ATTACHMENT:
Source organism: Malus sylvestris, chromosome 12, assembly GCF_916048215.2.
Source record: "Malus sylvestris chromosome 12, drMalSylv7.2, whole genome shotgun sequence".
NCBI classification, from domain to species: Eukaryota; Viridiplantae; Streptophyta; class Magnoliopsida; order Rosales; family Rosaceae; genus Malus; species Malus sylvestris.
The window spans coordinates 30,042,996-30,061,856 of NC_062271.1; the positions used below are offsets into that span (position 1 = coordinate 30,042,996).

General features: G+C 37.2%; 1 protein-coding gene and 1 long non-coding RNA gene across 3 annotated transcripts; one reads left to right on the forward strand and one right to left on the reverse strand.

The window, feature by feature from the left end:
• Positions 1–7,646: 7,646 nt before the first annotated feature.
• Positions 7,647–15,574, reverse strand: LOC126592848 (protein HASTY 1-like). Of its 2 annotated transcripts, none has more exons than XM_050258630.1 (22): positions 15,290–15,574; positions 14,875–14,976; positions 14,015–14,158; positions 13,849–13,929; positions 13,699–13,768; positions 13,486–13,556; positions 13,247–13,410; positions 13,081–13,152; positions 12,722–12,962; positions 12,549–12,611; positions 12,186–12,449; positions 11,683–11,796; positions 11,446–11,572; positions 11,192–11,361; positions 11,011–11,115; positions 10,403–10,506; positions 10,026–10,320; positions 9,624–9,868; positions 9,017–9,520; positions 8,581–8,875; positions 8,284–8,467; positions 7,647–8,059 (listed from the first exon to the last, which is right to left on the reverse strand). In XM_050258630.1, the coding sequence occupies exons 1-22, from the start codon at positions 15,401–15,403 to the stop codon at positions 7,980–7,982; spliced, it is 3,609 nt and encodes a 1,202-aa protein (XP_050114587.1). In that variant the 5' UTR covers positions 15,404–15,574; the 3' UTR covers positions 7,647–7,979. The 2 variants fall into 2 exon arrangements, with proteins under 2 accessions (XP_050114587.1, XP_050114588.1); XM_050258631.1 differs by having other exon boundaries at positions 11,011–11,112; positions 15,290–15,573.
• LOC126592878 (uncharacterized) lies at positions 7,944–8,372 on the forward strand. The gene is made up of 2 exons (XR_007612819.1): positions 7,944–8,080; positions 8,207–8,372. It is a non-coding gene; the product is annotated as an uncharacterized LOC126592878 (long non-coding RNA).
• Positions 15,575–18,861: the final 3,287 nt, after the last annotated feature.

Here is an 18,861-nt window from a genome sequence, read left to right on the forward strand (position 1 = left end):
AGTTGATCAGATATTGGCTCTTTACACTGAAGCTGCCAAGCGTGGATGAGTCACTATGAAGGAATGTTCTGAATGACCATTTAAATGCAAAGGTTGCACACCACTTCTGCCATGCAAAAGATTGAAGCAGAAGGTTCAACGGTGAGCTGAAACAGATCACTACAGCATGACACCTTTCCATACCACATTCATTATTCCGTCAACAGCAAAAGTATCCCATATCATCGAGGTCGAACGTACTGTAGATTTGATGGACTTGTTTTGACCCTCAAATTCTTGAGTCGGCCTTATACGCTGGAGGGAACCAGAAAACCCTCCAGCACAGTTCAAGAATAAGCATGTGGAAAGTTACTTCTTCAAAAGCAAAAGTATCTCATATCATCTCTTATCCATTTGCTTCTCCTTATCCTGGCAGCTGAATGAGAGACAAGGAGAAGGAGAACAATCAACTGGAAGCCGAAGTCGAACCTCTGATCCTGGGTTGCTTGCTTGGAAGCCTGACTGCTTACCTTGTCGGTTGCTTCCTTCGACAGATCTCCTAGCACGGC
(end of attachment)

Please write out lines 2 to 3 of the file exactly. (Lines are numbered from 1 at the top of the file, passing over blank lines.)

Source record: "Malus sylvestris chromosome 12, drMalSylv7.2, whole genome shotgun sequence".
NCBI classification, from domain to species: Eukaryota; Viridiplantae; Streptophyta; class Magnoliopsida; order Rosales; family Rosaceae; genus Malus; species Malus sylvestris.